The Secretary of Higher Education of the State of New Jersey  (the “Secretary”) has awarded Sussex County Community College  Newton, New Jersey (the "Institution") funds for projects or equipment leases pursuant to one or more of the following programs:  Higher Education Capital Improvement Fund Act, N.J.S.A. 18A:72A-72 et seq. (“CIF”); the Higher Education Equipment Leasing Fund Act, N.J.S.A. 18A:72A-40 et seq. (“ELF”); the Higher Education Technology Infrastructure Fund Act, N.J.S.A. 18A:72A-59 et seq. (“HETI”); and the Higher Education Facilities Trust Fund Act, N.J.S.A. 18A:72A-49 et seq. (“HEFT” and together with CIF, ELF and HETI, the “State-Backed Programs”). The funds for projects or equipment leases awarded pursuant to these State-Backed Programs are referred to herein collectively as "Grants".  The Grants are disbursed to the institutions of higher education ("Grantees") from proceeds of tax-exempt bonds (the "State-Backed Bonds") issued by the New Jersey Educational Facilities Authority (the "Authority" or "NJEFA") pursuant to the applicable State-Backed Programs.  The debt service on these State-Backed Bonds is payable by the State of New Jersey (the "State") subject to appropriation by the New Jersey Legislature. A Grantee that receives funds pursuant to the CIF or ELF Programs is required to reimburse the State for a portion of the debt service paid by the State on the CIF Bonds or ELF Bonds.     However, Grantees that receive funds pursuant to the HETI or HEFT Programs have no obligation to reimburse the State for any debt service on HETI Bonds or HEFT Bonds.  

1) Because the State-Backed Bonds are issued as tax-exempt bonds, the provisions of the Internal Revenue Code of 1986, as amended (the "Code") and regulations adopted thereunder (collectively, "Federal Tax Law Requirements") must be satisfied during the term of the State-Backed Bonds by each Grantee in order for the tax-exempt status of such State-Backed Bonds to be maintained. As a Grantee that has received proceeds of State-Backed Bonds, the Institution understands that it has an obligation to comply with these Federal Tax Law Requirements throughout the term of any State-Backed Bonds, which may be longer than the term of a Grant.  Pursuant to a Grant or Lease Agreement with the Authority, the Institution has agreed to adopt these Post-Issuance Compliance Policies and Procedures (the "Policy") in order to assist it in fulfilling its obligations to comply with Federal Tax Law Requirements applicable to the State-Backed Bonds.  The Institution recognizes that this compliance is an ongoing process, and that analysis of information and implementation of this Policy will require annual or more frequent monitoring and likely ongoing consultation with NJEFA and its bond counsel.  Further policies and procedures may be identified from time to time by NJEFA with respect to outstanding or future State-Backed Bonds from which this Institution receives a Grant and the Institution will take all necessary steps to ensure compliance with such policies and procedures.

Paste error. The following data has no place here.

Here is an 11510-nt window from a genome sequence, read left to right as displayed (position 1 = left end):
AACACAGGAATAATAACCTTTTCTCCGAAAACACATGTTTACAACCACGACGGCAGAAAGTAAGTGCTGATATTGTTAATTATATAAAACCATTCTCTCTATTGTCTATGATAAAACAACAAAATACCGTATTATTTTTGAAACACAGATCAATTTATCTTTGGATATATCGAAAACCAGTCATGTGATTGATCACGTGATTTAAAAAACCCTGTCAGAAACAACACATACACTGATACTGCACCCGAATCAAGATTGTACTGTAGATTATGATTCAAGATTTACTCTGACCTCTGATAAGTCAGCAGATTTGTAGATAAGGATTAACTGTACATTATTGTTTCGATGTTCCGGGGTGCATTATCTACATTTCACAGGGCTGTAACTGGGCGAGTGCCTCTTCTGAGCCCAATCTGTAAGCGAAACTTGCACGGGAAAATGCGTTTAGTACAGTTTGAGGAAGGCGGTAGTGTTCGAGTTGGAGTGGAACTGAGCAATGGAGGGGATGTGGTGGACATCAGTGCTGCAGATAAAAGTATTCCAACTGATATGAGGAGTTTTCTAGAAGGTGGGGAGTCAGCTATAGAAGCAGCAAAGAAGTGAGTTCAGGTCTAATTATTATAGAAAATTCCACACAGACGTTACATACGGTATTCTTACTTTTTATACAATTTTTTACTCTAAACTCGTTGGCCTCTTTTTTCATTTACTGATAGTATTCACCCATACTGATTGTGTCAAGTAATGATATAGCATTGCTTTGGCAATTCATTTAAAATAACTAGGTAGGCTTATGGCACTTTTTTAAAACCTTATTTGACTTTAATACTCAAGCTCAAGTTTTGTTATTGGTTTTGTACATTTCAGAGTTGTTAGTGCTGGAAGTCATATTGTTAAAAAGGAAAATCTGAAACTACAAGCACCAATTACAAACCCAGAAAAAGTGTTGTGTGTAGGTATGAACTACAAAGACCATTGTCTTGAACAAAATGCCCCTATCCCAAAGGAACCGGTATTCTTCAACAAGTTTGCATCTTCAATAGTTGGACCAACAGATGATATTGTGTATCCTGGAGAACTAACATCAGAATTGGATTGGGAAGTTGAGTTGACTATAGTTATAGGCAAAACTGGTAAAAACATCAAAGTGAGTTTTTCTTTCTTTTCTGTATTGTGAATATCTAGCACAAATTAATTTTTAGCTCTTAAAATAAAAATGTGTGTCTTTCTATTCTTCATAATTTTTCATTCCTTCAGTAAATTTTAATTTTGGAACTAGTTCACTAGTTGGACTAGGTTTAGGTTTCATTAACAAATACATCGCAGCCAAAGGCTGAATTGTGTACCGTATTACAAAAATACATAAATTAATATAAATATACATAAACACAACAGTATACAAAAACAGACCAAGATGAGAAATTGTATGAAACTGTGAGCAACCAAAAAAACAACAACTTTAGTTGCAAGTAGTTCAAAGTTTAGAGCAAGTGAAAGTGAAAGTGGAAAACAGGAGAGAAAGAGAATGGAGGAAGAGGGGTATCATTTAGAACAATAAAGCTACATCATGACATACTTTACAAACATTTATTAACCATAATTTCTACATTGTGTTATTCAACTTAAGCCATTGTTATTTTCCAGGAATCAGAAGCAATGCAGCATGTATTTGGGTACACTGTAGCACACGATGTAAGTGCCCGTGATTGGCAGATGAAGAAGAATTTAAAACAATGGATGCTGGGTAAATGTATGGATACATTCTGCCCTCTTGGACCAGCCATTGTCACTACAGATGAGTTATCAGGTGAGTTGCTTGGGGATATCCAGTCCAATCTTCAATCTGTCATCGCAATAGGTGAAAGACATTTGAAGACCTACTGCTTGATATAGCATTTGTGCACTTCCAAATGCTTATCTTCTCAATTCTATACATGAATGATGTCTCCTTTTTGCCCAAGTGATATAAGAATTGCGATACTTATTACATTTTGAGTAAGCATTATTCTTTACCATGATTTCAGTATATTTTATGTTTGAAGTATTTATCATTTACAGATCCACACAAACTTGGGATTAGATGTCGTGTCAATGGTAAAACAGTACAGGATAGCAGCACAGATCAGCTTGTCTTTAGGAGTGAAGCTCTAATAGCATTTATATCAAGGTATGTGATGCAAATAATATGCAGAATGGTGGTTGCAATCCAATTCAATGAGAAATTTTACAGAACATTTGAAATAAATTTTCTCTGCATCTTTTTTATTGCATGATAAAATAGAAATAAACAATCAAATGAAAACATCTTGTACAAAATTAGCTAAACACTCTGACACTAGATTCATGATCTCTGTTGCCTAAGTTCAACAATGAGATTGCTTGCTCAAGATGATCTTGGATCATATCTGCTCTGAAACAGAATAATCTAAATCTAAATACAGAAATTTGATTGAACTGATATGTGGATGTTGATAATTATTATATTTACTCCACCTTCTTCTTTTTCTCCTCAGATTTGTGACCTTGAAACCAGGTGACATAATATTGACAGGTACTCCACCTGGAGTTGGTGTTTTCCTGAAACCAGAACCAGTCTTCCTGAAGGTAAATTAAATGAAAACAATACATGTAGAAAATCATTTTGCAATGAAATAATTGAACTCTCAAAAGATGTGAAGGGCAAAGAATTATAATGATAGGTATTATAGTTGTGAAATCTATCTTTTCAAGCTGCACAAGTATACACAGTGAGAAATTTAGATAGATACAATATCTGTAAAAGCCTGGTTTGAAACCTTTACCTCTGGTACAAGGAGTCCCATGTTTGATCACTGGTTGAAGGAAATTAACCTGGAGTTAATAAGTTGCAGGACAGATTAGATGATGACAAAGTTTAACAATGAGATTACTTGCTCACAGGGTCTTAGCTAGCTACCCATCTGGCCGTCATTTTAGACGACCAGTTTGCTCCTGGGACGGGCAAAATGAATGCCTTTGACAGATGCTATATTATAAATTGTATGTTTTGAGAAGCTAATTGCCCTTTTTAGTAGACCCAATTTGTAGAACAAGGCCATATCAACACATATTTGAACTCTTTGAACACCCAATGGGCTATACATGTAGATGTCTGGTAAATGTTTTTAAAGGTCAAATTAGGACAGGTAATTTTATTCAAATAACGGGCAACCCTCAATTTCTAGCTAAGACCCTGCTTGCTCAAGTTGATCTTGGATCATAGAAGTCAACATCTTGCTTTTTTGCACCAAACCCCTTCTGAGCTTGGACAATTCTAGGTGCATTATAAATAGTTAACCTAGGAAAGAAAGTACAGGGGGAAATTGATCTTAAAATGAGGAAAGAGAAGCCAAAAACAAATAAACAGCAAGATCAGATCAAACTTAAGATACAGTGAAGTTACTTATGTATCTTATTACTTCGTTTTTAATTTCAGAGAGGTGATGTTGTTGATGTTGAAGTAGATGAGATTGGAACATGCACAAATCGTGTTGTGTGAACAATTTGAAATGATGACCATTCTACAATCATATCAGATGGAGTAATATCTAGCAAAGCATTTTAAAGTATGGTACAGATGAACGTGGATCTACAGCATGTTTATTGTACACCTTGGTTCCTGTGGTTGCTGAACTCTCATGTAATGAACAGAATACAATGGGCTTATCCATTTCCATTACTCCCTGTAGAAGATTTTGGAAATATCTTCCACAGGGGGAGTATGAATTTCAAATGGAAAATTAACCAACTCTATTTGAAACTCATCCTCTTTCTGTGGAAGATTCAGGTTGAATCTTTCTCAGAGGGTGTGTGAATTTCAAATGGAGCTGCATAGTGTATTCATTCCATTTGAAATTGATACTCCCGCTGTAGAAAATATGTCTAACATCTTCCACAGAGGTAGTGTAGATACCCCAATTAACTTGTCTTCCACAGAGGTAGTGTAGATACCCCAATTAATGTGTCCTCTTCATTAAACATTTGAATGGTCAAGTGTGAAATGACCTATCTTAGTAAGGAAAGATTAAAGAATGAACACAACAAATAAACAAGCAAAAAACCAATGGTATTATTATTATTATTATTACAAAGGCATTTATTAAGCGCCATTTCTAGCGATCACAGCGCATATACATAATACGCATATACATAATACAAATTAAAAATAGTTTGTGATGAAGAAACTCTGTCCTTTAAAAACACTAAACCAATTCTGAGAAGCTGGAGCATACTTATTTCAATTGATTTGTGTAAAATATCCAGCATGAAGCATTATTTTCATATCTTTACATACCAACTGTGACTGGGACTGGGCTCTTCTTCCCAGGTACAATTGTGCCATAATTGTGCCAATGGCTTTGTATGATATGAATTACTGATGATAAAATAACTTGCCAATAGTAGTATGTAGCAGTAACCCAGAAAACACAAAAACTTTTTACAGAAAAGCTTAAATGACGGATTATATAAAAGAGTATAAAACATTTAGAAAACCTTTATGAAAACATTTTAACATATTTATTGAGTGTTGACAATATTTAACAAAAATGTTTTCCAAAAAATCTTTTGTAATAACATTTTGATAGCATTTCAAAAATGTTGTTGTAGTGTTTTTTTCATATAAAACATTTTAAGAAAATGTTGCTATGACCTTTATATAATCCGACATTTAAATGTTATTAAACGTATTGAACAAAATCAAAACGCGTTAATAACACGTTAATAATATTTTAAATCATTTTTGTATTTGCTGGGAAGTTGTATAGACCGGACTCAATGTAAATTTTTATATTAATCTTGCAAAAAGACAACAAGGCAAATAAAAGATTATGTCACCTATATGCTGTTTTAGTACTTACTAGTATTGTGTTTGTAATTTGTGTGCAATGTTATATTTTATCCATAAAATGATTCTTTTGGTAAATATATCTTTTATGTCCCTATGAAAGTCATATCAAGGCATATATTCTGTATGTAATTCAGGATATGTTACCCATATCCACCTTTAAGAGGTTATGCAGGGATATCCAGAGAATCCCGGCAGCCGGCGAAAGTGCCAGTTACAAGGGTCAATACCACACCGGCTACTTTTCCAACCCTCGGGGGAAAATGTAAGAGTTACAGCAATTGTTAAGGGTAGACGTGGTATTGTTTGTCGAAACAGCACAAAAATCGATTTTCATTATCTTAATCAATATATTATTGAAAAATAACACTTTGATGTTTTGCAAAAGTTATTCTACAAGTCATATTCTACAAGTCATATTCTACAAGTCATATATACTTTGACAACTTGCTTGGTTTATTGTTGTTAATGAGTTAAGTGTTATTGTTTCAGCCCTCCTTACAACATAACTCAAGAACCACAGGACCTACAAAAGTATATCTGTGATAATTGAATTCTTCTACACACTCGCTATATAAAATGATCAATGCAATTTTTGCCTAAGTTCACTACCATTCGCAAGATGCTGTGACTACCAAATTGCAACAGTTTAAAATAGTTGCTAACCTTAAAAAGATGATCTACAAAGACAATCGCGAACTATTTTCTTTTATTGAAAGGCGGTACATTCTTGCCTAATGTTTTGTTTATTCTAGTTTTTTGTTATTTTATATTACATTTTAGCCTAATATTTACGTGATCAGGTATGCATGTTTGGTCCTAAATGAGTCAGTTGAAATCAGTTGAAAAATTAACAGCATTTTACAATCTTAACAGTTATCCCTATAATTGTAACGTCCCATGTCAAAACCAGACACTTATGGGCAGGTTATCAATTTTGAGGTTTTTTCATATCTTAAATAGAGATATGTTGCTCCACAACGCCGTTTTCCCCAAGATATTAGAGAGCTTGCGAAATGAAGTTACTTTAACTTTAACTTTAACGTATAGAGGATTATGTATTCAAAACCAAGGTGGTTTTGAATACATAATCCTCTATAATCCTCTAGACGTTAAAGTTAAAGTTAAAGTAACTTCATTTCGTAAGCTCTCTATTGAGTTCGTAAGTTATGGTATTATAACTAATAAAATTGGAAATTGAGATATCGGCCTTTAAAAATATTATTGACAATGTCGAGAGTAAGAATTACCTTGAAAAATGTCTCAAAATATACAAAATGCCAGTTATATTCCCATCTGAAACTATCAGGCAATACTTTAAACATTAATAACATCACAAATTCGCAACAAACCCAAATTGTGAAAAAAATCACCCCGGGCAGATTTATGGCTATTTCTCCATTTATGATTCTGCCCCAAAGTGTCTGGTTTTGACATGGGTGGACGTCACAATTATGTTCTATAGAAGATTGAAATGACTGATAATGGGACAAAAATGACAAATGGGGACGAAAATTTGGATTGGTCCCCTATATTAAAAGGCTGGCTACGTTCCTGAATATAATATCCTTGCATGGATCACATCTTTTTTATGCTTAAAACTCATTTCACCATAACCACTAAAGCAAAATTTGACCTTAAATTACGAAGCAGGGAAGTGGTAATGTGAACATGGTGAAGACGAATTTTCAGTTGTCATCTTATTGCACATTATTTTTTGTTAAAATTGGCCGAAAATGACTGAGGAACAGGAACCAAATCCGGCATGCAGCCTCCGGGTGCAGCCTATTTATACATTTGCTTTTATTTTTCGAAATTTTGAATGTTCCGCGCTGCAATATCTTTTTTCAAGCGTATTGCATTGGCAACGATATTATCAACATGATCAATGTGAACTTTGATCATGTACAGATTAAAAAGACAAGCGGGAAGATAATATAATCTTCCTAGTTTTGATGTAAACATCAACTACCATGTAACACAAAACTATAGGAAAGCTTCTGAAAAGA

Policy

I. Organizational Responsibility

The SCCC Vice President Finance & Operations (the “Compliance Officer”) has primary responsibility for post-issuance tax compliance to ensure and monitor post-issuance matters with respect to State-Backed Bonds.

The Compliance Officer has overall responsibility for carrying out all aspects of this Policy including providing information and training on implementing post-issuance compliance policies, tracking expenditures, allocating sources of funding for a particular project between Grants funded from State-Backed Bond proceeds and other sources of money, identifying and monitoring private use and reviewing rebate reports, if requested by the Authority, and keeping adequate records to support all of the foregoing.   The Compliance Officer may delegate specific responsibilities to other officers, employees and agents of this Institution as designated in this Policy and as may be modified or supplemented in the future.

The SCCC Finance Department shall:  separately track utilization of Grant proceeds and other sources of funding (i.e., other bonds, equity, other grants, contributions, etc.) for each project financed by each issue of State-Backed Bonds; prepare and review requisitions to assure that proceeds are expended on projects as approved by the Secretary and authorized in the applicable bond documents and  requisitions; and confirm that reimbursement of pre-issuance costs are permissible and submit reviewed requisitions to the NJEFA. The SCCC Finance Department in consultation with SCCC Facilities Management shall also determine when projects financed by Grants are completed and/or placed in service and advise the Authority that such events have occurred.   The SCCC Finance Department/Facilities Department, as applicable, will consult with the Compliance Officer if questions arise relating to the foregoing matters.